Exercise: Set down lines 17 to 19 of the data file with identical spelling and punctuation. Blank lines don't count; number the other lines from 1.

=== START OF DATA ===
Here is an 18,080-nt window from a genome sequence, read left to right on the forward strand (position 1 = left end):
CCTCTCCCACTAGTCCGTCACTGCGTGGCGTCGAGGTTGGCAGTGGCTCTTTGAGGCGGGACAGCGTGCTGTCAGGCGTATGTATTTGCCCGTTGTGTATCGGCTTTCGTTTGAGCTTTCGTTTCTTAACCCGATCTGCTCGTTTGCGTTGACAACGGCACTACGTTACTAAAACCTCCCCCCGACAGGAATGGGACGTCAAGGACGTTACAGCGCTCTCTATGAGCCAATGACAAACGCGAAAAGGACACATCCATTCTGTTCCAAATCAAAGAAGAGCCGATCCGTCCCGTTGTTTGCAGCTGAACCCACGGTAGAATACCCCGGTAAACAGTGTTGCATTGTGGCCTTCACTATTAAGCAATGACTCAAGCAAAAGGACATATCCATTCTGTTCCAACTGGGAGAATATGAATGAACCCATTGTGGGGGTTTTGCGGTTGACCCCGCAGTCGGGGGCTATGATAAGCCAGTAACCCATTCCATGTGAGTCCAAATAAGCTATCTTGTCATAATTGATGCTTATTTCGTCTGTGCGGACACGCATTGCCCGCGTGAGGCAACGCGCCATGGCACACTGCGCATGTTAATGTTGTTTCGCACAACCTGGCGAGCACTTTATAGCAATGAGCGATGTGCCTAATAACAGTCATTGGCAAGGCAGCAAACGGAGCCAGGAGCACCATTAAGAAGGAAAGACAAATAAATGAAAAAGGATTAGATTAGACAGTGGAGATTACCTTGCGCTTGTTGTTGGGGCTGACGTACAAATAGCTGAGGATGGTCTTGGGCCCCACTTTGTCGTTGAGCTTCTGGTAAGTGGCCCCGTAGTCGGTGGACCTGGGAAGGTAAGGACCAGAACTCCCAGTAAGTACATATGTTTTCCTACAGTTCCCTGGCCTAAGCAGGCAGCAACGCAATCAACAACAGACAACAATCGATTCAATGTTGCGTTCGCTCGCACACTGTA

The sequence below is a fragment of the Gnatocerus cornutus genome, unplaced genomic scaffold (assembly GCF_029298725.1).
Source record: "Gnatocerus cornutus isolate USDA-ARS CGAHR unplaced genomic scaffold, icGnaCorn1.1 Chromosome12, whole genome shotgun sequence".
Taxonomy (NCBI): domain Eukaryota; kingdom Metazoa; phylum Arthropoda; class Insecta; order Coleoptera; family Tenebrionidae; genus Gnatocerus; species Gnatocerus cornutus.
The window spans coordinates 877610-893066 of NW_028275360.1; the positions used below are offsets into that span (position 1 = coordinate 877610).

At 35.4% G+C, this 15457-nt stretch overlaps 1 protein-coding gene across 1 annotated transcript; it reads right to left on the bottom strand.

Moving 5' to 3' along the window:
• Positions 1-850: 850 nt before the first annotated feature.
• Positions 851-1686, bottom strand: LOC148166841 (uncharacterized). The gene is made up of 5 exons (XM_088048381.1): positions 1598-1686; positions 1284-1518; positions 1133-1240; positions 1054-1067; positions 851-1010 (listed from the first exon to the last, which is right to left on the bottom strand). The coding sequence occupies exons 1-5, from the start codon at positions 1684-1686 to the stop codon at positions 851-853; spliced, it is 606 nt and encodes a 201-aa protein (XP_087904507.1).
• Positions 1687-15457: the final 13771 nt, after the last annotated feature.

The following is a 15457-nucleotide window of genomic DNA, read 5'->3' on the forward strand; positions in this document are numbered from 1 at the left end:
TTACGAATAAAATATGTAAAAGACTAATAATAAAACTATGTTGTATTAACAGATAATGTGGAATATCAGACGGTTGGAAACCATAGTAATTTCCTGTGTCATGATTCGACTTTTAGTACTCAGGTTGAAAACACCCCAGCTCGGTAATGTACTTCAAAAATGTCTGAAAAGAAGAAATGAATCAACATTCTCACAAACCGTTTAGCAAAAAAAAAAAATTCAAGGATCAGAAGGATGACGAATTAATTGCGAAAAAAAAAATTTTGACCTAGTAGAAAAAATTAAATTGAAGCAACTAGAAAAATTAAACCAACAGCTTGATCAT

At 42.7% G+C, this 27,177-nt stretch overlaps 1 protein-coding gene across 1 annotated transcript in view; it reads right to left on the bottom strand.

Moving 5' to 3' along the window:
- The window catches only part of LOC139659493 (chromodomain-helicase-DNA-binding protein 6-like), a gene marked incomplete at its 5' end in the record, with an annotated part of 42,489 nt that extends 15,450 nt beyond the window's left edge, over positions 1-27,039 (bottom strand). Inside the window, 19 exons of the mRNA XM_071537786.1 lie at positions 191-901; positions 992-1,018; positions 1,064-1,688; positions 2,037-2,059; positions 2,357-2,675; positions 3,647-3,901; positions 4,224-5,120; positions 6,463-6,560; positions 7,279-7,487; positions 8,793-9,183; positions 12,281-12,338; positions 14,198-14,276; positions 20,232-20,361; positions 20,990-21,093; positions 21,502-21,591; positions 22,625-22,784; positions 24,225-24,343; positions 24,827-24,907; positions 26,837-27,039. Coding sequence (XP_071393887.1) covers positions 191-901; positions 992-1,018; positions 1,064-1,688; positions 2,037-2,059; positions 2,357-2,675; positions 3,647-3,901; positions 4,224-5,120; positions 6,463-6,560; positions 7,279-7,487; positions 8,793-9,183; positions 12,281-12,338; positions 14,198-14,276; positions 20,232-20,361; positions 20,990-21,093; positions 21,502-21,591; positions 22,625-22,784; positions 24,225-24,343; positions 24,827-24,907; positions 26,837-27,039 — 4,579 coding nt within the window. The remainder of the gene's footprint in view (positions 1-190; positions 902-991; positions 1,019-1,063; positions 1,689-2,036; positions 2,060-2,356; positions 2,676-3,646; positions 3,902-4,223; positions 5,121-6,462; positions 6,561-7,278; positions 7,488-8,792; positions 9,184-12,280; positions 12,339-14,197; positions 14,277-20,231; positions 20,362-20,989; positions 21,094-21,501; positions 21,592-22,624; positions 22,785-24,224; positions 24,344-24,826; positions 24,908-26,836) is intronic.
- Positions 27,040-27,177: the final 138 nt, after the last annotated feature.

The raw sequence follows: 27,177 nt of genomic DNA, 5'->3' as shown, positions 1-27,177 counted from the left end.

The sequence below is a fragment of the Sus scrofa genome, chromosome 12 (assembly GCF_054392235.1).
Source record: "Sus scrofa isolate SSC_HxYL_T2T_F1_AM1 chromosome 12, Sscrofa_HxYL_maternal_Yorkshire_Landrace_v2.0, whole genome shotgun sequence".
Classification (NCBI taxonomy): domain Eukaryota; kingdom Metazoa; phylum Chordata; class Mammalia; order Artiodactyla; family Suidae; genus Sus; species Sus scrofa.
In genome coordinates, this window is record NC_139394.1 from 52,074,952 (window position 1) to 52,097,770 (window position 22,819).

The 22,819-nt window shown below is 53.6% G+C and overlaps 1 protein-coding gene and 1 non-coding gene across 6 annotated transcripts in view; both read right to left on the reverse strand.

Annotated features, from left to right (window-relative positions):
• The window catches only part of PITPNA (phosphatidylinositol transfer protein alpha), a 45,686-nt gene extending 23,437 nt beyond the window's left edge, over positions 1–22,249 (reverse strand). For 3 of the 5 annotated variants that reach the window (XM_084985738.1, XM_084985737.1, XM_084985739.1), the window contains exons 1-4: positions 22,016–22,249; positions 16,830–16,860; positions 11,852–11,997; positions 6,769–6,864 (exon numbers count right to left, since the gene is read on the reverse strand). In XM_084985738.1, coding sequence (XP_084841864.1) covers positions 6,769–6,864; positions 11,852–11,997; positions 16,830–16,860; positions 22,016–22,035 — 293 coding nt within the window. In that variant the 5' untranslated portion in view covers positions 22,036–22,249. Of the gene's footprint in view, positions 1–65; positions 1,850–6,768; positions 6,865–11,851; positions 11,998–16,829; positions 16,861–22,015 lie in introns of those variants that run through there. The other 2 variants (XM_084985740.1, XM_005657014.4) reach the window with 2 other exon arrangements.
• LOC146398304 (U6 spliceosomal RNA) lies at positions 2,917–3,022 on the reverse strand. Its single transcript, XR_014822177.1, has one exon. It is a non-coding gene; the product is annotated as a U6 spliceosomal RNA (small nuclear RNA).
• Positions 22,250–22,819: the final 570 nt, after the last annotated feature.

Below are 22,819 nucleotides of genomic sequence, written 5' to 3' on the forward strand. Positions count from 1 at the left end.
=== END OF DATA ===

- Positions 27,040-27,177: the final 138 nt, after the last annotated feature.

The raw sequence follows: 27,177 nt of genomic DNA, 5'->3' as shown, positions 1-27,177 counted from the left end.

The sequence below is a fragment of the Sus scrofa genome, chromosome 12 (assembly GCF_054392235.1).